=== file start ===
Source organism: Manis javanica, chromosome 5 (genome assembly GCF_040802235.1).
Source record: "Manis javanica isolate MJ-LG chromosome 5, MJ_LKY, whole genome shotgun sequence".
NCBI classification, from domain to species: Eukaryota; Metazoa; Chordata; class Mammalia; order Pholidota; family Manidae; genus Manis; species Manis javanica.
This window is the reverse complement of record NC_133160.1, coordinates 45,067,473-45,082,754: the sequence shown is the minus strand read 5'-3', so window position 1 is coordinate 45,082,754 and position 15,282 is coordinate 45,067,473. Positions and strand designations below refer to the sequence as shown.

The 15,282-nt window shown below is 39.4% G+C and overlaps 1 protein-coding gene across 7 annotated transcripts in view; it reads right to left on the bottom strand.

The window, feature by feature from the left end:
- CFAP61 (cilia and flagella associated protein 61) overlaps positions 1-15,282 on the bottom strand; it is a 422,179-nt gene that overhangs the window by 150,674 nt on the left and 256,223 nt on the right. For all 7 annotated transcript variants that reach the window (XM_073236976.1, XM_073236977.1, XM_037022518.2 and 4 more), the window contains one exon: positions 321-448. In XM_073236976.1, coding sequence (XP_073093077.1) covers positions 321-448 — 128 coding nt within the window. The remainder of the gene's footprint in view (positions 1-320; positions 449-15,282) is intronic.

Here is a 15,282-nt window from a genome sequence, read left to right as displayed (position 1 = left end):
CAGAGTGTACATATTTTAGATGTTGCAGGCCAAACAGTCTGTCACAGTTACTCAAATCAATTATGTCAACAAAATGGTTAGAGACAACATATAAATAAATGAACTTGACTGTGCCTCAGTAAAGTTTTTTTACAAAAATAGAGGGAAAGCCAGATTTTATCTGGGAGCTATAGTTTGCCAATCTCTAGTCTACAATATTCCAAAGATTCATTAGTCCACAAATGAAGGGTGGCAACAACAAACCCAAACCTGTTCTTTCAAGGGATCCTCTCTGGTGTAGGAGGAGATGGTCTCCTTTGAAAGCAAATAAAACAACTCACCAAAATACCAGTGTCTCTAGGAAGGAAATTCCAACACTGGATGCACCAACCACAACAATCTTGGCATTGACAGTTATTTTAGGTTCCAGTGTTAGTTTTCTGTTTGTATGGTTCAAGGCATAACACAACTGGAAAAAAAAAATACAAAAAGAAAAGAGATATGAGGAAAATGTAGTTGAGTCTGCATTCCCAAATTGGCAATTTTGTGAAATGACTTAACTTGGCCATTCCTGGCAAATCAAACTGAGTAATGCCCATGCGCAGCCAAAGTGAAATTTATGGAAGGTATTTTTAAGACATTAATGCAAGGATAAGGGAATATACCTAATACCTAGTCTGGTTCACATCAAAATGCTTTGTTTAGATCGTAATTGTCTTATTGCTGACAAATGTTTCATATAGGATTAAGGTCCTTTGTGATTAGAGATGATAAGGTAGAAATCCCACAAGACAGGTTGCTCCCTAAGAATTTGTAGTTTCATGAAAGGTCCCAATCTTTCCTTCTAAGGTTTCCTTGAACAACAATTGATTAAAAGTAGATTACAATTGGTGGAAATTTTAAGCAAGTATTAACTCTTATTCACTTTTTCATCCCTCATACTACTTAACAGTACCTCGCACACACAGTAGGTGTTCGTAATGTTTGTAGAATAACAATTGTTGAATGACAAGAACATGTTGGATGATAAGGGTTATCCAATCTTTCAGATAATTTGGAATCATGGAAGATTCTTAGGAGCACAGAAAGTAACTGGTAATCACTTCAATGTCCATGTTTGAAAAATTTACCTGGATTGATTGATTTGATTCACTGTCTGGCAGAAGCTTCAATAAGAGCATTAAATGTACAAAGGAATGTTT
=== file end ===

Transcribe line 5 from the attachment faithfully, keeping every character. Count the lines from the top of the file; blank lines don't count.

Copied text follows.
The 15,282-nt window shown below is 39.4% G+C and overlaps 1 protein-coding gene across 7 annotated transcripts in view; it reads right to left on the bottom strand.